becreative

  1. People With ADHD Are Creative & Have Strong Imagination

People with ADHD also tend to display strong creativity and imagination. I have noticed a lot of creative types with ADHD, when working as an ADHD Hypnosis specialist, including artists and a lot of writers.

Those with ADHD tend to be late to rise and late to sleep (in other words “night owls”) and being a night owl is also correlated with being creative. Sometimes ADHD is thought of as a “developmental” disorder, and people with ADHD tend to be about 3 years behind in maturity.

People with ADHD appear to be more childlike. Perhaps it is this that gives them access to enhanced imagination and creativity.

to illustrate compassion

  1. People With ADHD Can Be Compassionate

Yes children and adults with ADHD can seem far from compassionate sometimes, but they do also display strong compassion at other times. This is likely related to their sensitivity and ability to really connect with people. This may seem contradictory, but that's one of the things about ADHD – we are very changeable and erratic.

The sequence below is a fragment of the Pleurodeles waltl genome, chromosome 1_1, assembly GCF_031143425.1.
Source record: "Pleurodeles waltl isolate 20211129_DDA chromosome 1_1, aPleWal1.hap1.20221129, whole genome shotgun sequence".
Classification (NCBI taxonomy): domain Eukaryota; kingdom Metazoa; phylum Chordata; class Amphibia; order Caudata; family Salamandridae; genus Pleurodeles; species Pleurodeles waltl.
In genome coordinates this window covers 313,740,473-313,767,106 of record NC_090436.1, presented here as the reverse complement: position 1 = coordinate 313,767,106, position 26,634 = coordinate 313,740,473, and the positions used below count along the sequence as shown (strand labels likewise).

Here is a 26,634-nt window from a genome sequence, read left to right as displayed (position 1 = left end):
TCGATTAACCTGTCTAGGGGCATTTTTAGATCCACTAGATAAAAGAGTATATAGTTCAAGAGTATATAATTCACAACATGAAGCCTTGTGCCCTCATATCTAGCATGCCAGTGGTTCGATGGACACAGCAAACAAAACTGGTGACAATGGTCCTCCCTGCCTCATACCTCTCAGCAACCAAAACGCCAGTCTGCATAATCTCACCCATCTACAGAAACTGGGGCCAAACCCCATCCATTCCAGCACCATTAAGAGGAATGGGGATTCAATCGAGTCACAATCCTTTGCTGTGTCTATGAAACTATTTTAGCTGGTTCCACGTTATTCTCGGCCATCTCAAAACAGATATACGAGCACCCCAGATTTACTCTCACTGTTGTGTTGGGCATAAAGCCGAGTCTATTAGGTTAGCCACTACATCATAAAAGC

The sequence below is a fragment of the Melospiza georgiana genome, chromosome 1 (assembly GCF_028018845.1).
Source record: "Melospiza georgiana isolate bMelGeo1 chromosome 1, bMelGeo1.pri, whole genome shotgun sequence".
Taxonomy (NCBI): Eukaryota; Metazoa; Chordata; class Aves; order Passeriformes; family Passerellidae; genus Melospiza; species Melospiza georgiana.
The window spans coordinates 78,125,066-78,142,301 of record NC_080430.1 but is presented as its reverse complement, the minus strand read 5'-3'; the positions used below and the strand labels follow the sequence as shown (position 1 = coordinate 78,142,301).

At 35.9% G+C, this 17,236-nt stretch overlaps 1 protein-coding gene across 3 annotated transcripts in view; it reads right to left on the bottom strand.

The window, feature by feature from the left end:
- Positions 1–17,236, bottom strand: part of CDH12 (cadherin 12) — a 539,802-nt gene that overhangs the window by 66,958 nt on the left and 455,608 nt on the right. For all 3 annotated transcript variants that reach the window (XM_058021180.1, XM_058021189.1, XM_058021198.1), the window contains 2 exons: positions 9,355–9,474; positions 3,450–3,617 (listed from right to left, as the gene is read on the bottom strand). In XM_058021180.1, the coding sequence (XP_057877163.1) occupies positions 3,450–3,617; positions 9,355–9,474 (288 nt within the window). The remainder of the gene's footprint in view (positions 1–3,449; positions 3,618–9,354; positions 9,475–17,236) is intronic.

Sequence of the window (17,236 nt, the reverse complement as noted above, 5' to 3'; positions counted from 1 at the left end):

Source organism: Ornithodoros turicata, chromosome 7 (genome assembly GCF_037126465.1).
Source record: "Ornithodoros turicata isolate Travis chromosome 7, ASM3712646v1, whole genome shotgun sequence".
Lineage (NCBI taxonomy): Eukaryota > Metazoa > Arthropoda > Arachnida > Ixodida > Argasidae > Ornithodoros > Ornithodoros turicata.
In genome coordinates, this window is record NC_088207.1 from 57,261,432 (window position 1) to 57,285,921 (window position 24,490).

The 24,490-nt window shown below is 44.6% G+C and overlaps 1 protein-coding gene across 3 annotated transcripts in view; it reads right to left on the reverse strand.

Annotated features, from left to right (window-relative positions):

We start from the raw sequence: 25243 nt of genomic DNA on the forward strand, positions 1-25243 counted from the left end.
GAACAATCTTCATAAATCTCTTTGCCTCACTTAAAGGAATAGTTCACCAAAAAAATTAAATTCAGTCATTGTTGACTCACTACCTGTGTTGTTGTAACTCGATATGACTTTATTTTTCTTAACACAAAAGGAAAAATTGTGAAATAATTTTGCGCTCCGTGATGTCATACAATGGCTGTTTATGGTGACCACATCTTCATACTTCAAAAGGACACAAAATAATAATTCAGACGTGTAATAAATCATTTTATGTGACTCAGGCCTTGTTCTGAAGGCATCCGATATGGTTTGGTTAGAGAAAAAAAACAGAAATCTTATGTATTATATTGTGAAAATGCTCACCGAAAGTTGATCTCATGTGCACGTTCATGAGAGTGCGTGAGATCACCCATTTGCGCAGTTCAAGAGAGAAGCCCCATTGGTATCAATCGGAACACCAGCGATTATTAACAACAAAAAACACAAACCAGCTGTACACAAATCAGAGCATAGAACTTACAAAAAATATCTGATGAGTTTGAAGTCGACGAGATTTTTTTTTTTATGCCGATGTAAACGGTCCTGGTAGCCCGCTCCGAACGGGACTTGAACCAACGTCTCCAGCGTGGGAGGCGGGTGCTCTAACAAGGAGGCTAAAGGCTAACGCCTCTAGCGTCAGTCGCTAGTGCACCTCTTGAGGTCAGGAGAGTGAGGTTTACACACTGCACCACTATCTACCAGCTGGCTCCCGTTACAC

People with ADHD may struggle with self awareness, which may impact upon their ability to empathise or have compassion. But if they develop self awareness (perhaps through psychotherapy, meditation, or anything that promotes self awareness) their compassion can be developed.

This is why many people with ADHD may be drawn to working with other people, including professions such as counselling and psychotherapy.

I have also observed that people with ADHD can be very quick to forgive, perhaps because they tend to live “in the now.” However, that can cause issues with other people, if the person with ADHD tends to “expect” forgiveness quickly.